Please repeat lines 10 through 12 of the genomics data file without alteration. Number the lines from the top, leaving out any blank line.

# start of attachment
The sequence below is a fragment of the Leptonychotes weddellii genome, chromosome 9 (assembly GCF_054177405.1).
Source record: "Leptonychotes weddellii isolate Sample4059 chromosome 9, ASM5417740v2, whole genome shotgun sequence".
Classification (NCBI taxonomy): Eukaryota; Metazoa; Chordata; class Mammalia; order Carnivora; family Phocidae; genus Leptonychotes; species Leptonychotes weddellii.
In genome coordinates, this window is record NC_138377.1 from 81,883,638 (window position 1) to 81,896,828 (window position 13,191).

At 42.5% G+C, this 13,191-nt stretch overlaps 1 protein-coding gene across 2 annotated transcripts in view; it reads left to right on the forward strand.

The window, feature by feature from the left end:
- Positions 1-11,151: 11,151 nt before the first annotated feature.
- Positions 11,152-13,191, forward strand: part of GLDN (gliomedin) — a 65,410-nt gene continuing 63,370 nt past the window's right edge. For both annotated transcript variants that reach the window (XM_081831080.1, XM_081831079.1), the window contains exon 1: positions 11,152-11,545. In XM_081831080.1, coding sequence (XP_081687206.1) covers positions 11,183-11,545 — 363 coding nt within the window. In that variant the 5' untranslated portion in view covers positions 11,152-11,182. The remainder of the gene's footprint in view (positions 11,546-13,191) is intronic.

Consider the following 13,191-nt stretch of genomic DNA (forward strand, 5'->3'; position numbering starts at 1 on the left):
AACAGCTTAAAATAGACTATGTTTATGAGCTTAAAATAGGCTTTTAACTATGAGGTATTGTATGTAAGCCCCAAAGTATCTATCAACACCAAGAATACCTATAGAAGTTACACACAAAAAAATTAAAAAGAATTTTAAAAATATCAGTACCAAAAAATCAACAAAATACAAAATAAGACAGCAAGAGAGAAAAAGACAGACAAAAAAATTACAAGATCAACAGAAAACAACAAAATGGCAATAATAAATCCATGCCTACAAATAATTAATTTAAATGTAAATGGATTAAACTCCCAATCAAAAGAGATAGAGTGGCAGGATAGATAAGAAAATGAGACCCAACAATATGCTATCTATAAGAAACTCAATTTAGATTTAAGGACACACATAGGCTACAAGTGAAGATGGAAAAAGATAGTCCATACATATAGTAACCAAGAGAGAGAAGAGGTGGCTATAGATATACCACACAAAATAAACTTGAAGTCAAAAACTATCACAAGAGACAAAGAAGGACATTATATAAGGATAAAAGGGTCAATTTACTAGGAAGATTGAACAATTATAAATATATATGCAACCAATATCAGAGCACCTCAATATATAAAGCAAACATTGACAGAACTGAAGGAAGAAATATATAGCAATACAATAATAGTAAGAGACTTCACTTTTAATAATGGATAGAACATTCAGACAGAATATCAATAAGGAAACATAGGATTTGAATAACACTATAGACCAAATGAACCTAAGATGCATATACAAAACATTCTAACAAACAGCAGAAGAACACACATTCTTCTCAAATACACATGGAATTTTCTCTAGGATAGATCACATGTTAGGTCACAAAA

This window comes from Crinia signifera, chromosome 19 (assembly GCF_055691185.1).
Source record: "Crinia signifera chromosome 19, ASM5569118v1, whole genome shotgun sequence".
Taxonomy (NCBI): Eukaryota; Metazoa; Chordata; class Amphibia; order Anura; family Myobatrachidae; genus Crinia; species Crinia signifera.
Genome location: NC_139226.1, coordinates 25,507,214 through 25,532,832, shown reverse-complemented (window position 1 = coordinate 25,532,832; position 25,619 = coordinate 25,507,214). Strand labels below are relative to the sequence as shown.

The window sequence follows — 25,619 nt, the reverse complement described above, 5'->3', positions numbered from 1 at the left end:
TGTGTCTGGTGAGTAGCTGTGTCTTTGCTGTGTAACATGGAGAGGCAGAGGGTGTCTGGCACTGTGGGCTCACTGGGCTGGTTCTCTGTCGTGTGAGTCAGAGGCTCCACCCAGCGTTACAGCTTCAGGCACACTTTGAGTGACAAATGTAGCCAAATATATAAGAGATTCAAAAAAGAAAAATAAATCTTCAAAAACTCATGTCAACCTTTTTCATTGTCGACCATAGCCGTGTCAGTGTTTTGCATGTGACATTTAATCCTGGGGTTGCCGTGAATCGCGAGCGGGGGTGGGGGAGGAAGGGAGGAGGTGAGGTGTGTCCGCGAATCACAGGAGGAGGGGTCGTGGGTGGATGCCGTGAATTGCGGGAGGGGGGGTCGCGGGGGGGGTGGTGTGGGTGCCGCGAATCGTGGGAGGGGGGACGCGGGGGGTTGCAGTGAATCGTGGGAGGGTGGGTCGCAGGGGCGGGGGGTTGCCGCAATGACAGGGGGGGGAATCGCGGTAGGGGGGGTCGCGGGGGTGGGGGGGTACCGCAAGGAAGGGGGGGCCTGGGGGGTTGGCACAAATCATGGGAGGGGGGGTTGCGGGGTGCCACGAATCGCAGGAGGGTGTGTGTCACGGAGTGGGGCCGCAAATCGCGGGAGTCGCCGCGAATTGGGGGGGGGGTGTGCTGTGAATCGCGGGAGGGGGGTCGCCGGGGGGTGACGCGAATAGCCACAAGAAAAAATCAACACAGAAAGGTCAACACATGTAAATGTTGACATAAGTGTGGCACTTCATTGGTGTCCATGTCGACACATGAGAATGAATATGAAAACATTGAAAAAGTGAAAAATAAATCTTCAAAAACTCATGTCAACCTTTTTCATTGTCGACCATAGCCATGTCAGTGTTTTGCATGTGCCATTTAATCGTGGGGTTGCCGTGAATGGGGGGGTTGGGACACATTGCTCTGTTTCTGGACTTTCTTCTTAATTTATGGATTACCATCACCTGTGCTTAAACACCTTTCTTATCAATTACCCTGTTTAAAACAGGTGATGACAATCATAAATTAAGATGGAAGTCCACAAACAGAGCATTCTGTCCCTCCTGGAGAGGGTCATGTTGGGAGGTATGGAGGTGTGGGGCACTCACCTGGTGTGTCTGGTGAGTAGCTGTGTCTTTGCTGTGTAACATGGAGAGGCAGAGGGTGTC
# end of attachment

AACAGCTTAAAATAGACTATGTTTATGAGCTTAAAATAGGCTTTTAACTATGAGGTATTGTATGTAAGCCCCAAAGTATCTATCAACACCAAGAATACCTATAGAAGTTACACACAAAAAAATTAAAAAGAATTTTAAAAATATCAGTACCAAAAAATCAACAAAATACAAAATAAGACAGCAAGAGAGAAAAAGACAGACAAAAAAATTACAAGATCAACAGAAAACAACAAAATGGCAATAATAAATCCATGCCTACAAATAATTAATTTAAATGTAAATGGATTAAACTCCCAATCAAAAGAGATAGAGTGGCAGGATAGATAAGAAAATGAGACCCAACAATATGCTATCTATAAGAAACTCAATTTAGATTTAAGGACACACATAGGCTACAAGTGAAGATGGAAAAAGATAGTCCATACATATAGTAACCAAGAGAGAGAAGAGGTGGCTATAGATATACCACACAAAATAAACTTGAAGTCAAAAACTATCACAAGAGACAAAGAAGGACATTATATAAGGATAAAAGGGTCAATTTACTAGGAAGATTGAACAATTATAAATATATATGCAACCAATATCAGAGCACCTCAATATATAAAGCAAACATTGACAGAACTGAAGGAAGAAATATATAGCAATACAATAATAGTAAGAGACTTCACTTTTAATAATGGATAGAACATTCAGACAGAATATCAATAAGGAAACATAGGATTTGAATAACACTATAGACCAAATGAACCTAAGATGCATATACAAAACATTCTAACAAACAGCAGAAGAACACACATTCTTCTCAAATACACATGGAATTTTCTCTAGGATAGATCACATGTTAGGTCACAAAA

This window comes from Crinia signifera, chromosome 19 (assembly GCF_055691185.1).
Source record: "Crinia signifera chromosome 19, ASM5569118v1, whole genome shotgun sequence".